"MedicalWebPage"
Banner Image

Register to Avail the Offer

Send OTP

By continuing, you agree with our Privacy Policy and Terms and Conditions

Success Banner Image
Advertisement
Advertisement

10 Food Sources Of Calcium For Your Bones

By Riddhi Parmar +2 more

Calcium is an essential mineral that builds our bones healthier. Almost every cell from the body utilizes calcium in some way, including muscles and all systems. Your body uses calcium to make your bones and teeth healthier and give them the strength to perform their activities smoothly. 


Bone is a rigid organ that protects internal organs, produce red and white blood cells, store minerals, and provides support for the body. It is full of calcium that makes our bones strong and flexible. As we age, the calcium level from our body reduces, and our bone gets weak. It is not only applicable to older people but also for everyone at all phases of their life. That is the reason why your doctor always recommends to add calcium-rich foods in your diet.

Your body is better able to absorb calcium from food than it can from supplements. It’s necessary to include calcium-rich foods in your diet, limit those that deplete calcium, and get enough magnesium and vitamins D and K to help calcium do its job.

Do You Know 

  • Adults need 700mg of calcium per day. source: nhs.uk
  • Good sources of calcium include milk, cheese, green leafy vegetables, and tofu. source: nhs.uk
  • Vegans can get calcium from fortified plant-based drinks, tofu, and sesame seeds. source: nhs.uk
  • Cheddar cheese, shredded, contains 306mg of calcium per 1½ oz. source: NCBI
  • Buttermilk provides 285mg of calcium per 8 fl oz. source: NCBI Bookshelf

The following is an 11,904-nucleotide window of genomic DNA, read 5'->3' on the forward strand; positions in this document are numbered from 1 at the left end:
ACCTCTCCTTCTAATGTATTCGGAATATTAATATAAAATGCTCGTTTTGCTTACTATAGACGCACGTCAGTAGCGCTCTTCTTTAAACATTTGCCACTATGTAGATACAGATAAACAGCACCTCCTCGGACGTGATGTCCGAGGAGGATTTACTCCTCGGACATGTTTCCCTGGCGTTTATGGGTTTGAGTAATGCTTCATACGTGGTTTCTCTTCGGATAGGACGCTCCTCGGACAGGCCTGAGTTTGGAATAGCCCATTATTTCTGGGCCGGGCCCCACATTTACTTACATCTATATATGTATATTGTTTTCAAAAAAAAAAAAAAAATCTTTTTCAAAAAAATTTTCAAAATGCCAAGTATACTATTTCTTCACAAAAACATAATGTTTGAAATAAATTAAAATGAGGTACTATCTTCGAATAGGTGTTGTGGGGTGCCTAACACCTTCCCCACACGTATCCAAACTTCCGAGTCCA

How much calcium does our body need?

The recommended daily intake of calcium – 

  • Adults (men and woman) – 1,000 mg per day 
  • Women over 50 years of age – 1,200 mg per day
  • Old age group over 70 years old – 1,200 mg per day
  • Children aged 4–18 – 1,300 mg per day

Calcium-rich food sources

Did you know that calcium plays a vital role in our growth and development? When we’re born, our bodies already have a small but significant amount of calcium, ranging from 26 to 30 grams. As we grow, this calcium level increases rapidly, reaching approximately 1,200 grams in women and 1,400 grams in men by adulthood.

Dr. Siddharth Gupta, B.A.M.S, M.D (Ayu)

We all know milk is the best source of calcium, but you may be surprised by knowing all the different foods that can work amazingly to fulfill your calcium requirements. Here are the best calcium-rich foods that you can add to your diet – 

1: Milk  

Milk is one of the best sources of calcium we all know. Milk is easily absorbable and digestible that is available every time. One cup (237 ml) of cow’s milk has 276–352 mg, depending on whether it’s whole or non-fat milk. Goat milk is also a rich source of calcium, providing 327 mg per cup (237 ml). Additionally, milk is a good source of proteins, vitamin A, and vitamin D.